Friday, July 28, 2017

When It's Impossible to Empathize

Have you ever met a person whose values were so different than yours that it was impossible to empathize?
Image result for sociopath

I often talk about empathy in selling with the people who engage me in sales training.  For this purpose, I’m not talking about the kind of empathy you feel when you see a kid fall off his bike or learn of a person who has just lost a family member.  Since this type of empathy comes natural to almost everyone, it doesn’t need to be taught.

The way we teach people how to empathize is targeted toward reaching a desired outcome.  We ask unique questions that give us an opportunity to understand what is important to the client.  We are looking for the client’s desired outcome (even if they aren’t specifically telling you).  If you can understand where the client wants to be, then you earn the ability to present a way to get there.  We call this Empathy With Accuracy.  

This method of selling isn’t new.  But, the way people communicate has changed by leaps and bounds over the last couple of decades.  So, understanding how to seek out opportunities to be empathetic in person, over the phone, by email, text, skype, and social media is new territory.  We must constantly stay on top of creating the right client experience through all forms of communication.

Getting back to those rare people with whom you cannot relate… the best thing is probably to just forget about trying to sell to them.  I am always up for a challenge.  I have sold things to people from all walks of life.  I have sold to the ultra rich, dirt poor, perfectionists, bohemians, Christians, Jews, Muslims and Hindu.  One thing I know to be true is that you are wasting your time trying to sell to someone whose values are so far from yours that you can’t understand what drives them.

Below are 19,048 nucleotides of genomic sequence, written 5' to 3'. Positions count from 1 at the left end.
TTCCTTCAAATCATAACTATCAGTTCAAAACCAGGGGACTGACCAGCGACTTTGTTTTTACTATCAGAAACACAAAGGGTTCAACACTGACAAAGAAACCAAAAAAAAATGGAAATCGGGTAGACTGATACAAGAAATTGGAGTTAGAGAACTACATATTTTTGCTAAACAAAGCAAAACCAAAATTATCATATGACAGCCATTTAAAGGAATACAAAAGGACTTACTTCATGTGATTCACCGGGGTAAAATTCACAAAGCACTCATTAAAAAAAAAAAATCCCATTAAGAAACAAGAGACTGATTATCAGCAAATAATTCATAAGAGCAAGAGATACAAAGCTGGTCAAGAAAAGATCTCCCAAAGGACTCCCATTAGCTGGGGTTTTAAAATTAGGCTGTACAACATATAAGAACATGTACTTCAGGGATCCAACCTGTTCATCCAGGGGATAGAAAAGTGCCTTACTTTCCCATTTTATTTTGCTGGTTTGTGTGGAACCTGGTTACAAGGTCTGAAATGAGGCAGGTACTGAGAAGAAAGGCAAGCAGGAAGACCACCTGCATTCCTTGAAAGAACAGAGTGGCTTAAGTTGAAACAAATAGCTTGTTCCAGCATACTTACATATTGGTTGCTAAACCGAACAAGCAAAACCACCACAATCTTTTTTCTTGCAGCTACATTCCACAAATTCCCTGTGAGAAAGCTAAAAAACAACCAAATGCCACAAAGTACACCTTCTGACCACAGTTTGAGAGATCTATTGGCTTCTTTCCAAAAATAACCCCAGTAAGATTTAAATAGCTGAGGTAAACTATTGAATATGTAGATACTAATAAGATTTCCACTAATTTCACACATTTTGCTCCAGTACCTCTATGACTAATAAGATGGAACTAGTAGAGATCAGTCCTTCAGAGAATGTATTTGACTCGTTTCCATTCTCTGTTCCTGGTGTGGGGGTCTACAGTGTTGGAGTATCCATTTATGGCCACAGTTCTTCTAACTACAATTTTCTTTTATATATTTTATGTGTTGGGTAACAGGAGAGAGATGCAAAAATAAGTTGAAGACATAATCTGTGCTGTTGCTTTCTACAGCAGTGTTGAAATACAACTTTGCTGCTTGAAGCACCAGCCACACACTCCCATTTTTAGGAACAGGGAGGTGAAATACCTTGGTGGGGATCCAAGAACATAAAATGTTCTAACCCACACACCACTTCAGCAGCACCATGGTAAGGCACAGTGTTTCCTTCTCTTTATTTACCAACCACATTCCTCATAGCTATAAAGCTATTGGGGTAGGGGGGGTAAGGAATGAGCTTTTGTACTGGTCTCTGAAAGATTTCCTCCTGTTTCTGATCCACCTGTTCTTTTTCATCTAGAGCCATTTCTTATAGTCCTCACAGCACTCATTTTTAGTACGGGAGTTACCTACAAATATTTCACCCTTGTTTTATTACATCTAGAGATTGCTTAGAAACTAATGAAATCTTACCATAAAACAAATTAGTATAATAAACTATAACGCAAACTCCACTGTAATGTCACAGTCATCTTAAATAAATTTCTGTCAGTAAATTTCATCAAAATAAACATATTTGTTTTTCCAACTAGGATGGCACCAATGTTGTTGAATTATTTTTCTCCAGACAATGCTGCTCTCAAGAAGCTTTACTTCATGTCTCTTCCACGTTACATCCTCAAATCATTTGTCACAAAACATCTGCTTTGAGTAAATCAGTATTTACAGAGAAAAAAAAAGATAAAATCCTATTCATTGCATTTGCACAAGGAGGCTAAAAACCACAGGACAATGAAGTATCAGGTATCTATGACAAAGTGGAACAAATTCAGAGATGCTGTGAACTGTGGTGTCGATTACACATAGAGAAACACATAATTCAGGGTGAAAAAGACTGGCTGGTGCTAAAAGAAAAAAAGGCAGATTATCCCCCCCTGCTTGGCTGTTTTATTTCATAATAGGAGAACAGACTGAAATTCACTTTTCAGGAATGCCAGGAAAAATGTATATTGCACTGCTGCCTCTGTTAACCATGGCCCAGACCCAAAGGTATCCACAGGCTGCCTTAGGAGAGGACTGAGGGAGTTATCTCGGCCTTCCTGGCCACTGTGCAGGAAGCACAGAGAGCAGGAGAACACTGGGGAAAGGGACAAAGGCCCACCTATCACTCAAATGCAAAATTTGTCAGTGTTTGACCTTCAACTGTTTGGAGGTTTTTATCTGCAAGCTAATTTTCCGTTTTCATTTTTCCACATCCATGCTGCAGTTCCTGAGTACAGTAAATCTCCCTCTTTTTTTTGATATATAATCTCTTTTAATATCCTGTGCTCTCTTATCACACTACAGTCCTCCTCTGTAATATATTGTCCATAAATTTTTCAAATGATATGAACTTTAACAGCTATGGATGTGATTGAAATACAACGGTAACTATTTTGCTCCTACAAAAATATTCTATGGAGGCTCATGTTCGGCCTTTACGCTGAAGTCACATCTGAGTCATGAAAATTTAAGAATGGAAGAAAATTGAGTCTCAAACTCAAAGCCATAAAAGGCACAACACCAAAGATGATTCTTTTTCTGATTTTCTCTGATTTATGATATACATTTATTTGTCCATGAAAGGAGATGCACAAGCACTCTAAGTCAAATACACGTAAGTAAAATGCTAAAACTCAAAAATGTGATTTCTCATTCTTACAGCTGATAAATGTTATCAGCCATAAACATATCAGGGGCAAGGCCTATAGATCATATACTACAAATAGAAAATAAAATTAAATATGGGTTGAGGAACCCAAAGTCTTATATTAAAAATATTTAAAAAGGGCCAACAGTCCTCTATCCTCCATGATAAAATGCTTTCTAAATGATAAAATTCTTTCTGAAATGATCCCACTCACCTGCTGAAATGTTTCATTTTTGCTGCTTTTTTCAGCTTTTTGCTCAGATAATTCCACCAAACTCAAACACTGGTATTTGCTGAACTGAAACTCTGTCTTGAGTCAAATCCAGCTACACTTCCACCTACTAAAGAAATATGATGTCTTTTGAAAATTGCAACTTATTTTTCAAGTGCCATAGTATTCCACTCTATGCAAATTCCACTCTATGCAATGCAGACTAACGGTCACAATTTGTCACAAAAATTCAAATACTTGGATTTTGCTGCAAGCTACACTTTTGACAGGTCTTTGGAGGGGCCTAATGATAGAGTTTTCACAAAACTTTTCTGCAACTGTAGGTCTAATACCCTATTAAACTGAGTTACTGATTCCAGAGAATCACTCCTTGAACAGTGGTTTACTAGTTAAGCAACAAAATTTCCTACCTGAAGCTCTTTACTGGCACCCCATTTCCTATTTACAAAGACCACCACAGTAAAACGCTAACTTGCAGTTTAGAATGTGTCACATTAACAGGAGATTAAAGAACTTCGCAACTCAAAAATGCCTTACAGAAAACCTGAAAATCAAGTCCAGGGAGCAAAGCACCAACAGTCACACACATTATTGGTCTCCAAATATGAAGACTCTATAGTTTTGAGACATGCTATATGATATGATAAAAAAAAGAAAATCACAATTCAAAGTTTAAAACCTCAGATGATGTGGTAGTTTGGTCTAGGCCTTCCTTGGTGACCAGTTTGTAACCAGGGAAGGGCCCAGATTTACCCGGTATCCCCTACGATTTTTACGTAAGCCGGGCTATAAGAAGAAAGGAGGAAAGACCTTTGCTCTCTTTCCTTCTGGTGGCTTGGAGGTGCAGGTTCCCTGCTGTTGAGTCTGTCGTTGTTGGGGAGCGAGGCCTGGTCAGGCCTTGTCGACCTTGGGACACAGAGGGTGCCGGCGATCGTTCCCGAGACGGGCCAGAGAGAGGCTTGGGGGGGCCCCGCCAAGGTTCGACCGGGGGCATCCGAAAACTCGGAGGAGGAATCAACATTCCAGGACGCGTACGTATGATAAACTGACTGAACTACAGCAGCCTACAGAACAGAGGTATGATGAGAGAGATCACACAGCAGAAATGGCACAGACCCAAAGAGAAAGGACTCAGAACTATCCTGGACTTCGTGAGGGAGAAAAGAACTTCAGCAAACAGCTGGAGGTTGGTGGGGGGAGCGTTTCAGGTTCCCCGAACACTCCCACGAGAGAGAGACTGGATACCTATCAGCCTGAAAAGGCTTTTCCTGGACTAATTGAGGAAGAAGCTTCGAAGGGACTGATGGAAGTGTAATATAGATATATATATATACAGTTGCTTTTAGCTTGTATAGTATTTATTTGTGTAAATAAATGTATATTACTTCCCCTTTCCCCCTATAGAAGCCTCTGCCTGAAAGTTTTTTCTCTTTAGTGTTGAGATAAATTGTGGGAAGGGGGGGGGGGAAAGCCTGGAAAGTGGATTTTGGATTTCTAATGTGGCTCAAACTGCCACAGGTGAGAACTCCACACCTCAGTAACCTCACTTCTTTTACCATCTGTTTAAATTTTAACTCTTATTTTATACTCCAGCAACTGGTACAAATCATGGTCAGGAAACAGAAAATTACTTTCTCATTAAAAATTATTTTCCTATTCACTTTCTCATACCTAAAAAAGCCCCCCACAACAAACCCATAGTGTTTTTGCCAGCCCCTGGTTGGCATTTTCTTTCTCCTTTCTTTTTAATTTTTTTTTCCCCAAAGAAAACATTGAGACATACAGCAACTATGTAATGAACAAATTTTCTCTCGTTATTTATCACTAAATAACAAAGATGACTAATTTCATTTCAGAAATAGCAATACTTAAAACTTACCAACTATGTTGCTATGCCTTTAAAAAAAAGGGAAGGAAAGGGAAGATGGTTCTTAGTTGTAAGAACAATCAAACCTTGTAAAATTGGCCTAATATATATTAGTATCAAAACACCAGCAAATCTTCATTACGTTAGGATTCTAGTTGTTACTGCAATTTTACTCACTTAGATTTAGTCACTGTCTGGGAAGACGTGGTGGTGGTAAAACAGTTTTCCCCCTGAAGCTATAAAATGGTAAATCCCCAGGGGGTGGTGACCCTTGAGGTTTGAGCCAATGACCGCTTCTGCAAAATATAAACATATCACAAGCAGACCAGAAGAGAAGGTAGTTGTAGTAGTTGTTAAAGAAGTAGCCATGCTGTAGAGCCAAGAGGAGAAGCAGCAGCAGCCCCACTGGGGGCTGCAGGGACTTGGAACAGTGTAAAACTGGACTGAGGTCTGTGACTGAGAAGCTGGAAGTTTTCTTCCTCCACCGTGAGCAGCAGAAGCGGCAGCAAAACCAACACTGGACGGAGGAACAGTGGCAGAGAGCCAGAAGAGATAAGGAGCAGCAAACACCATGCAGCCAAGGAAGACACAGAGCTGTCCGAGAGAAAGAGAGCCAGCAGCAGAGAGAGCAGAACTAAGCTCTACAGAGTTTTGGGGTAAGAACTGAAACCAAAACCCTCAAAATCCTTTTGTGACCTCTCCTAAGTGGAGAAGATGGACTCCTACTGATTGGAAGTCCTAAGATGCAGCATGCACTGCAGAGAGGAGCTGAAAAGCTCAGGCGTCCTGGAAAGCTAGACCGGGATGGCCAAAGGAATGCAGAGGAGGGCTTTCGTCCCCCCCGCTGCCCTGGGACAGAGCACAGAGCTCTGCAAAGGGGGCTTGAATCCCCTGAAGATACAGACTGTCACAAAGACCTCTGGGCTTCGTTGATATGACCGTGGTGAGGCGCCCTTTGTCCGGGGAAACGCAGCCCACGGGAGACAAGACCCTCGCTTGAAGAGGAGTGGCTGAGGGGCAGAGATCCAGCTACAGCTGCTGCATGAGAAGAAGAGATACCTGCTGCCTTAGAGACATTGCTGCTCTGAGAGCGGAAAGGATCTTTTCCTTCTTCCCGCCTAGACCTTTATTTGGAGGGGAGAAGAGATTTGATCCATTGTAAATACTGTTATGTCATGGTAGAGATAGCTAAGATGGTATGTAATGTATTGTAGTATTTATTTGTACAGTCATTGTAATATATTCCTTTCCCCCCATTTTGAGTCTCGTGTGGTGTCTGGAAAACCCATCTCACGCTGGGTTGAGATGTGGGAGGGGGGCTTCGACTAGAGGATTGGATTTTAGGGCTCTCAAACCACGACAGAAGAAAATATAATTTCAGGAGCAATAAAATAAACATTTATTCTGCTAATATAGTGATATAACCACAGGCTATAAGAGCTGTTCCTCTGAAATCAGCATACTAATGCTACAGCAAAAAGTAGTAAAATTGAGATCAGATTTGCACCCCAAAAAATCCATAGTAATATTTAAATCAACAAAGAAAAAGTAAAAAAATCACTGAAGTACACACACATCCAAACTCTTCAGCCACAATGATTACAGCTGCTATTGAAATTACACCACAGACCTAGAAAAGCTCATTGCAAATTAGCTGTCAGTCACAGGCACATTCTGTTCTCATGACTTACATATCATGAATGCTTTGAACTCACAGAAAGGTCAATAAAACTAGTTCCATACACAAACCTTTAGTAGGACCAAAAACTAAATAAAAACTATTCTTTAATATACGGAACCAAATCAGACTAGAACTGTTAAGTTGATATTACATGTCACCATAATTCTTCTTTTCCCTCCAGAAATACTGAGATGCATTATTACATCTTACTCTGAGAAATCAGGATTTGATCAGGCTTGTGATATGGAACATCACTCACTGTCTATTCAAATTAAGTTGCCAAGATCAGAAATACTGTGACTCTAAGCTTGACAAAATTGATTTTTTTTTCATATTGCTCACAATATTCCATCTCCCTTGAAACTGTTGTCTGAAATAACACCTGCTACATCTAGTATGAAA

These people will work you, putting no value on your time or expertise.  They will try to find every angle to get over on you.  They will sap you of all your hard work and intellectual capital and then take the business to someone else, who is willing to take it a step further… Like offering an illegal rebate or some immoral enhancement to the deal that you would not even think to consider.

I’m writing this article, because this just happened to a colleague of mine “John” and I want to bring it to light.  John was recently (after 6 months of very hard work) able to offer a friend, who is a prominent businessman in the Raleigh area, a product that was contractually better than what the friend/client already had.

The client in this situation showed signs of an immoral and irrational behavior from the beginning of the process.  His nature was that he couldn’t be satisfied with even the highest standard of work from John.  He would complain over things that most buyers would be excited about.  He was also hot and cold.  He would be into the sales process with quick responses and helpful info for a week or so and then John wouldn’t hear from him over a simple request for 3 weeks.  When the final offer was in, he seemed unhappy and reluctant to buy, even though he was saving 30% on a product he was already paying for.  He complained that the process took too long and looked for holes in the contract.  He couldn’t find any because there weren’t any.  The contract was actually substantially better than what he was already paying for, yet still, he was trying to find a reason not to buy it.  During the whole process, it seemed like the client was challenging John to beat his current deal, while feeling certain that it couldn’t be done.  And when it was soundly beaten, it was as if the whole process was cheapened further.  Instead of feeling appreciation, he felt disgust.

In the end, the client took John’s intellectual capital and hard work and handed the same deal to a better friend of his (the same guy who sold him the original contract!!).  The commission on the deal was about $10,000.

So what do you do when it seems like this is happening to you?  Here is something that I learned a long time ago that works well.  You let the process commit the client.  You don’t do anything special for them.  Actually, it’s better to fall back on protocols.  Keep it dry and stick to only the essentials of completing the case.  This way, the quality and the value is still great for the client, but you protect yourself from getting emotionally committed to the case and wasting time.  If the client doesn’t follow through, forget it.  It was never going to happen.  Often times though, the people with whom we cannot empathize will end up buying when you take a robot like approach.   

-Insurance Professor